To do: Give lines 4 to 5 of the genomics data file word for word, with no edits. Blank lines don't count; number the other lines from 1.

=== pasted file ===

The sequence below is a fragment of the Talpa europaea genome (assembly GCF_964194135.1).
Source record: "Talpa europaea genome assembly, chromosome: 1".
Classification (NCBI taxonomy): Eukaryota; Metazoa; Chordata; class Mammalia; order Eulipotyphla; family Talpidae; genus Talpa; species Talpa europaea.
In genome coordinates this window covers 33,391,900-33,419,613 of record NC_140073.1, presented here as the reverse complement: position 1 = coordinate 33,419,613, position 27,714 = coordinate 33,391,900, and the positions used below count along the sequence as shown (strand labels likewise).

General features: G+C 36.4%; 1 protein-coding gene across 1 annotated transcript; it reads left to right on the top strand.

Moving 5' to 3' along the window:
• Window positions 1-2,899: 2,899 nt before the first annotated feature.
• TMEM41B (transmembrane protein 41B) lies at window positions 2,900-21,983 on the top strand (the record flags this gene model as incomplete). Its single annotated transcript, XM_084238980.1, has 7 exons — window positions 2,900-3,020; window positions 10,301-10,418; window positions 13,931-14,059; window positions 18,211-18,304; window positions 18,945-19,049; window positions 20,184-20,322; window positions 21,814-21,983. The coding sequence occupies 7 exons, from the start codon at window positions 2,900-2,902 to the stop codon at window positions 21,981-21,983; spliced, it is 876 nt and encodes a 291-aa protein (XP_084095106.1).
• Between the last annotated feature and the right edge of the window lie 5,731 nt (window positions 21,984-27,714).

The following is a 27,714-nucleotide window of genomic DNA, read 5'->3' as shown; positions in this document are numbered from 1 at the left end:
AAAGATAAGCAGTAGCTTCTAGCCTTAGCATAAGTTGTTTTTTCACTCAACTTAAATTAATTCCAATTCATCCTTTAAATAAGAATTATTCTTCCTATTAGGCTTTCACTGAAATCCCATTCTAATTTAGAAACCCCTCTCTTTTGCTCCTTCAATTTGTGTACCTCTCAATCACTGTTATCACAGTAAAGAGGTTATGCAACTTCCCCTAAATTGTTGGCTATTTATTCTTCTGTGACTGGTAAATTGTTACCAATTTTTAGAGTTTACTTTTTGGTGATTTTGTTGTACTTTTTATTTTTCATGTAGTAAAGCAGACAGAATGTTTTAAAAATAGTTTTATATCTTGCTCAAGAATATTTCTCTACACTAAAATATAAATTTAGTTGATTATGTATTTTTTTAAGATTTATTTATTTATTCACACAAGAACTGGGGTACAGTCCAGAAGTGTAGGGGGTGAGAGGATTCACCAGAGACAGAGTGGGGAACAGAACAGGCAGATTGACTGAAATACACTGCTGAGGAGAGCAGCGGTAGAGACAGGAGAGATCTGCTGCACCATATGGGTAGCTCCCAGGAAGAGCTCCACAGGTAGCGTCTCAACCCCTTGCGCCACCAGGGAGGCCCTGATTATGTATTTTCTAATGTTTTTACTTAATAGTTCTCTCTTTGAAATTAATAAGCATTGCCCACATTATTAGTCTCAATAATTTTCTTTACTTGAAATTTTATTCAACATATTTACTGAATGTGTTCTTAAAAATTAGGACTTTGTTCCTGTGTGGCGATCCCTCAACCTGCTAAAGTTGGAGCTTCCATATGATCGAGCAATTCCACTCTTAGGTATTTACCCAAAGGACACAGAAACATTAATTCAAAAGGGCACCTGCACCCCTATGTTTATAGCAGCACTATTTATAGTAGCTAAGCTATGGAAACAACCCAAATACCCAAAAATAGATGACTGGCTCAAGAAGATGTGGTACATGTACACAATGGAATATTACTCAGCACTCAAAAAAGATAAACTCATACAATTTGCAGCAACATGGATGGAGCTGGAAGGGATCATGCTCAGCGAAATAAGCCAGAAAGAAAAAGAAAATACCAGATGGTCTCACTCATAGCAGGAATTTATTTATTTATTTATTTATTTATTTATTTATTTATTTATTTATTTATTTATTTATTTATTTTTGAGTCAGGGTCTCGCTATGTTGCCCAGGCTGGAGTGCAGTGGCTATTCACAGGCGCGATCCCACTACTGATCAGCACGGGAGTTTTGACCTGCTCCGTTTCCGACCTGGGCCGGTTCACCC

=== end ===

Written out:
In genome coordinates this window covers 33,391,900-33,419,613 of record NC_140073.1, presented here as the reverse complement: position 1 = coordinate 33,419,613, position 27,714 = coordinate 33,391,900, and the positions used below count along the sequence as shown (strand labels likewise).

General features: G+C 36.4%; 1 protein-coding gene across 1 annotated transcript; it reads left to right on the top strand.